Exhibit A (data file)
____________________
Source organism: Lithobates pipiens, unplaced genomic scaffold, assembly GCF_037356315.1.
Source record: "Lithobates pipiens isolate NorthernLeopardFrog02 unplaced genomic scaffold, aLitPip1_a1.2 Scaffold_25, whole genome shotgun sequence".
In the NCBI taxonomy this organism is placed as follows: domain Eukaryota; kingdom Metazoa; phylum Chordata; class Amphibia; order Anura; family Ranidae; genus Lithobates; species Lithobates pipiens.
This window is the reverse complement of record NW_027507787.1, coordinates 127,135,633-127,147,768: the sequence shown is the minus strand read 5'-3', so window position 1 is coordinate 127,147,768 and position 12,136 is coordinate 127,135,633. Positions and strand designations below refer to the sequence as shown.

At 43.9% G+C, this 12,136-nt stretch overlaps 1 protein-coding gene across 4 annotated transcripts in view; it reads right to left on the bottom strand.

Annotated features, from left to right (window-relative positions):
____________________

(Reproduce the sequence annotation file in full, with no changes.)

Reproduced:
Source organism: Lithobates pipiens, unplaced genomic scaffold, assembly GCF_037356315.1.
Source record: "Lithobates pipiens isolate NorthernLeopardFrog02 unplaced genomic scaffold, aLitPip1_a1.2 Scaffold_25, whole genome shotgun sequence".
In the NCBI taxonomy this organism is placed as follows: domain Eukaryota; kingdom Metazoa; phylum Chordata; class Amphibia; order Anura; family Ranidae; genus Lithobates; species Lithobates pipiens.
This window is the reverse complement of record NW_027507787.1, coordinates 127,135,633-127,147,768: the sequence shown is the minus strand read 5'-3', so window position 1 is coordinate 127,147,768 and position 12,136 is coordinate 127,135,633. Positions and strand designations below refer to the sequence as shown.

At 43.9% G+C, this 12,136-nt stretch overlaps 1 protein-coding gene across 4 annotated transcripts in view; it reads right to left on the bottom strand.

Annotated features, from left to right (window-relative positions):